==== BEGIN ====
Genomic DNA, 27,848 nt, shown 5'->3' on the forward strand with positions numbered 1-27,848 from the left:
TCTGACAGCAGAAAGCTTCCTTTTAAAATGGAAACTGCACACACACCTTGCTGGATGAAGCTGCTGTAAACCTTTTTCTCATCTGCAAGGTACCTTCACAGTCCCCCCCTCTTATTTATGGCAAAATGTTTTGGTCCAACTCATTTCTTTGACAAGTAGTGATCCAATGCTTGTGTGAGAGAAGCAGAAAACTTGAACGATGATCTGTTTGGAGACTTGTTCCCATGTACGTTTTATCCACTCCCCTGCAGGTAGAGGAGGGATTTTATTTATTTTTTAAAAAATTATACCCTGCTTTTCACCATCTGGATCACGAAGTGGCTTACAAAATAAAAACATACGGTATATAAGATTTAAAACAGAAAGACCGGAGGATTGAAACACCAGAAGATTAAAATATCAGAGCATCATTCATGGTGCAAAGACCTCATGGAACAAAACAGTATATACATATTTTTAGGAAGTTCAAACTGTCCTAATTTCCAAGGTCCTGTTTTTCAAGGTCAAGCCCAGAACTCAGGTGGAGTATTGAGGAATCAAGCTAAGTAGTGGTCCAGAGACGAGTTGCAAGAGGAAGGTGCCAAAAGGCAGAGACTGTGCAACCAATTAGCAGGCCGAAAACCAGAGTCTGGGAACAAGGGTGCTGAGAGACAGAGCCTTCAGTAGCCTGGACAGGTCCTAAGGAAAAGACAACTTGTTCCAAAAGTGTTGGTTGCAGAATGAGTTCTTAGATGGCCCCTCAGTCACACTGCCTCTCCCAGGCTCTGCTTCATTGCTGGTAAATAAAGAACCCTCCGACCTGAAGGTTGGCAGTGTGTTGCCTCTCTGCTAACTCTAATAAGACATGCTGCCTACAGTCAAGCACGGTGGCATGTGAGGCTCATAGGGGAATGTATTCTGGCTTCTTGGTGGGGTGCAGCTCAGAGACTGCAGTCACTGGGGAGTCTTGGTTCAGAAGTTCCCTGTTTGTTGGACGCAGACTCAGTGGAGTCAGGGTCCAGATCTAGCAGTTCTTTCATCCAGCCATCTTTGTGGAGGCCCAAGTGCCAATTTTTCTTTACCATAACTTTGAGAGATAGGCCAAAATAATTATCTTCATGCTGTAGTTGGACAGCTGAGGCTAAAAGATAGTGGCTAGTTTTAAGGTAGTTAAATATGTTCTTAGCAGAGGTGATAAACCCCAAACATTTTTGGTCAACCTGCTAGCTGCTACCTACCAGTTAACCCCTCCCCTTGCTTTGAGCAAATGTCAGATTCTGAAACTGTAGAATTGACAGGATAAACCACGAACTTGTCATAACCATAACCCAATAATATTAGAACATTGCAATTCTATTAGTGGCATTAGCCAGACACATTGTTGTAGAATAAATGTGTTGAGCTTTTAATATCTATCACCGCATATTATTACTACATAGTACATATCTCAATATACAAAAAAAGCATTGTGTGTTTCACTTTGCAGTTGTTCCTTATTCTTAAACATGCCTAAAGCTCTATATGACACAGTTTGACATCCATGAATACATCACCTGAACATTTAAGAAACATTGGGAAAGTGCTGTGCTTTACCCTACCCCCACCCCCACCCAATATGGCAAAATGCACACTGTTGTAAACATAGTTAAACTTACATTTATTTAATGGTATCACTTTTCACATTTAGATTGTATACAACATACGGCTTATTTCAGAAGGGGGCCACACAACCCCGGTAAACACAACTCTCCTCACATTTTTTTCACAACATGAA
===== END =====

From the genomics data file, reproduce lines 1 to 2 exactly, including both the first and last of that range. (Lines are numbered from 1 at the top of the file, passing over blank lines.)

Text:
Genomic DNA, 27,848 nt, shown 5'->3' on the forward strand with positions numbered 1-27,848 from the left:
TCTGACAGCAGAAAGCTTCCTTTTAAAATGGAAACTGCACACACACCTTGCTGGATGAAGCTGCTGTAAACCTTTTTCTCATCTGCAAGGTACCTTCACAGTCCCCCCCTCTTATTTATGGCAAAATGTTTTGGTCCAACTCATTTCTTTGACAAGTAGTGATCCAATGCTTGTGTGAGAGAAGCAGAAAACTTGAACGATGATCTGTTTGGAGACTTGTTCCCATGTACGTTTTATCCACTCCCCTGCAGGTAGAGGAGGGATTTTATTTATTTTTTAAAAAATTATACCCTGCTTTTCACCATCTGGATCACGAAGTGGCTTACAAAATAAAAACATACGGTATATAAGATTTAAAACAGAAAGACCGGAGGATTGAAACACCAGAAGATTAAAATATCAGAGCATCATTCATGGTGCAAAGACCTCATGGAACAAAACAGTATATACATATTTTTAGGAAGTTCAAACTGTCCTAATTTCCAAGGTCCTGTTTTTCAAGGTCAAGCCCAGAACTCAGGTGGAGTATTGAGGAATCAAGCTAAGTAGTGGTCCAGAGACGAGTTGCAAGAGGAAGGTGCCAAAAGGCAGAGACTGTGCAACCAATTAGCAGGCCGAAAACCAGAGTCTGGGAACAAGGGTGCTGAGAGACAGAGCCTTCAGTAGCCTGGACAGGTCCTAAGGAAAAGACAACTTGTTCCAAAAGTGTTGGTTGCAGAATGAGTTCTTAGATGGCCCCTCAGTCACACTGCCTCTCCCAGGCTCTGCTTCATTGCTGGTAAATAAAGAACCCTCCGACCTGAAGGTTGGCAGTGTGTTGCCTCTCTGCTAACTCTAATAAGACATGCTGCCTACAGTCAAGCACGGTGGCATGTGAGGCTCATAGGGGAATGTATTCTGGCTTCTTGGTGGGGTGCAGCTCAGAGACTGCAGTCACTGGGGAGTCTTGGTTCAGAAGTTCCCTGTTTGTTGGACGCAGACTCAGTGGAGTCAGGGTCCAGATCTAGCAGTTCTTTCATCCAGCCATCTTTGTGGAGGCCCAAGTGCCAATTTTTCTTTACCATAACTTTGAGAGATAGGCCAAAATAATTATCTTCATGCTGTAGTTGGACAGCTGAGGCTAAAAGATAGTGGCTAGTTTTAAGGTAGTTAAATATGTTCTTAGCAGAGGTGATAAACCCCAAACATTTTTGGTCAACCTGCTAGCTGCTACCTACCAGTTAACCCCTCCCCTTGCTTTGAGCAAATGTCAGATTCTGAAACTGTAGAATTGACAGGATAAACCACGAACTTGTCATAACCATAACCCAATAATATTAGAACATTGCAATTCTATTAGTGGCATTAGCCAGACACATTGTTGTAGAATAAATGTGTTGAGCTTTTAATATCTATCACCGCATATTATTACTACATAGTACATATCTCAATATACAAAAAAAGCATTGTGTGTTTCACTTTGCAGTTGTTCCTTATTCTTAAACATGCCTAAAGCTCTATATGACACAGTTTGACATCCATGAATACATCACCTGAACATTTAAGAAACATTGGGAAAGTGCTGTGCTTTACCCTACCCCCACCCCCACCCAATATGGCAAAATGCACACTGTTGTAAACATAGTTAAACTTACATTTATTTAATGGTATCACTTTTCACATTTAGATTGTATACAACATACGGCTTATTTCAGAAGGGGGCCACACAACCCCGGTAAACACAACTCTCCTCACATTTTTTTCACAACATGAA